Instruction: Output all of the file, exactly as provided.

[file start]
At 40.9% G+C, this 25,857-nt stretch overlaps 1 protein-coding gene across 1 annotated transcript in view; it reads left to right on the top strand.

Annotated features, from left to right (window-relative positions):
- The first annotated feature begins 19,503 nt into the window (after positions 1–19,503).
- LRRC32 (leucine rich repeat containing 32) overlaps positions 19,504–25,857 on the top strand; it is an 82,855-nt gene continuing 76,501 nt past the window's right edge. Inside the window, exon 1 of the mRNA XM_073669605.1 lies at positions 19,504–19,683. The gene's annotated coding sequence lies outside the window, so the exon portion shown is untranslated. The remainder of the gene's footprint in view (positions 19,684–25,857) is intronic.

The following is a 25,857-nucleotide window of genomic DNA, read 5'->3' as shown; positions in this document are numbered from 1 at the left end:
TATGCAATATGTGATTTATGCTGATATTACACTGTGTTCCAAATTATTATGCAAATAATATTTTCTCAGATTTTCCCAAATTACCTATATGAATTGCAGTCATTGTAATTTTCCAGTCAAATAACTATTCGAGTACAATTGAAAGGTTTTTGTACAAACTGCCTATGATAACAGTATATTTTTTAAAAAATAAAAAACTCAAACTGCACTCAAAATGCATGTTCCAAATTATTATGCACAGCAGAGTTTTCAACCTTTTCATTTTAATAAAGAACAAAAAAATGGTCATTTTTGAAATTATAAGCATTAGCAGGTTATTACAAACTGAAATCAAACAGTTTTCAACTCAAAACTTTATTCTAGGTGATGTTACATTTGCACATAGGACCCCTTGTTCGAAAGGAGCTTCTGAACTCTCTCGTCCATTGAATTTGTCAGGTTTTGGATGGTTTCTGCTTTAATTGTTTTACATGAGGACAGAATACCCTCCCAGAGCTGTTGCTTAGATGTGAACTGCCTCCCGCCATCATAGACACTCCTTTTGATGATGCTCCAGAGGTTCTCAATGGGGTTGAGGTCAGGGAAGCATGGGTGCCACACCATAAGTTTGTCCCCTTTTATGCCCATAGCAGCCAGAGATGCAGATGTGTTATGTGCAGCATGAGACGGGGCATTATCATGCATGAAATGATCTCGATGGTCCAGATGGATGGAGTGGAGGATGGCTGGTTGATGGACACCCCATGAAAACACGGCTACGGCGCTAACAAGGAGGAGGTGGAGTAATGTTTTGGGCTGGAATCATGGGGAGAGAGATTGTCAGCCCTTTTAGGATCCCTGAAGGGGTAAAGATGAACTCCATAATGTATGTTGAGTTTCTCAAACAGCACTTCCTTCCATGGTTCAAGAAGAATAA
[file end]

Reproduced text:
At 40.9% G+C, this 25,857-nt stretch overlaps 1 protein-coding gene across 1 annotated transcript in view; it reads left to right on the top strand.

Annotated features, from left to right (window-relative positions):
- The first annotated feature begins 19,503 nt into the window (after positions 1–19,503).
- LRRC32 (leucine rich repeat containing 32) overlaps positions 19,504–25,857 on the top strand; it is an 82,855-nt gene continuing 76,501 nt past the window's right edge. Inside the window, exon 1 of the mRNA XM_073669605.1 lies at positions 19,504–19,683. The gene's annotated coding sequence lies outside the window, so the exon portion shown is untranslated. The remainder of the gene's footprint in view (positions 19,684–25,857) is intronic.

The following is a 25,857-nucleotide window of genomic DNA, read 5'->3' as shown; positions in this document are numbered from 1 at the left end:
TATGCAATATGTGATTTATGCTGATATTACACTGTGTTCCAAATTATTATGCAAATAATATTTTCTCAGATTTTCCCAAATTACCTATATGAATTGCAGTCATTGTAATTTTCCAGTCAAATAACTATTCGAGTACAATTGAAAGGTTTTTGTACAAACTGCCTATGATAACAGTATATTTTTTAAAAAATAAAAAACTCAAACTGCACTCAAAATGCATGTTCCAAATTATTATGCACAGCAGAGTTTTCAACCTTTTCATTTTAATAAAGAACAAAAAAATGGTCATTTTTGAAATTATAAGCATTAGCAGGTTATTACAAACTGAAATCAAACAGTTTTCAACTCAAAACTTTATTCTAGGTGATGTTACATTTGCACATAGGACCCCTTGTTCGAAAGGAGCTTCTGAACTCTCTCGTCCATTGAATTTGTCAGGTTTTGGATGGTTTCTGCTTTAATTGTTTTACATGAGGACAGAATACCCTCCCAGAGCTGTTGCTTAGATGTGAACTGCCTCCCGCCATCATAGACACTCCTTTTGATGATGCTCCAGAGGTTCTCAATGGGGTTGAGGTCAGGGAAGCATGGGTGCCACACCATAAGTTTGTCCCCTTTTATGCCCATAGCAGCCAGAGATGCAGATGTGTTATGTGCAGCATGAGACGGGGCATTATCATGCATGAAATGATCTCGATGGTCCAGATGGATGGAGTGGAGGATGGCTGGTTGATGGACACCCCATGAAAACACGGCTACGGCGCTAACAAGGAGGAGGTGGAGTAATGTTTTGGGCTGGAATCATGGGGAGAGAGATTGTCAGCCCTTTTAGGATCCCTGAAGGGGTAAAGATGAACTCCATAATGTATGTTGAGTTTCTCAAACAGCACTTCCTTCCATGGTTCAAGAAGAATAA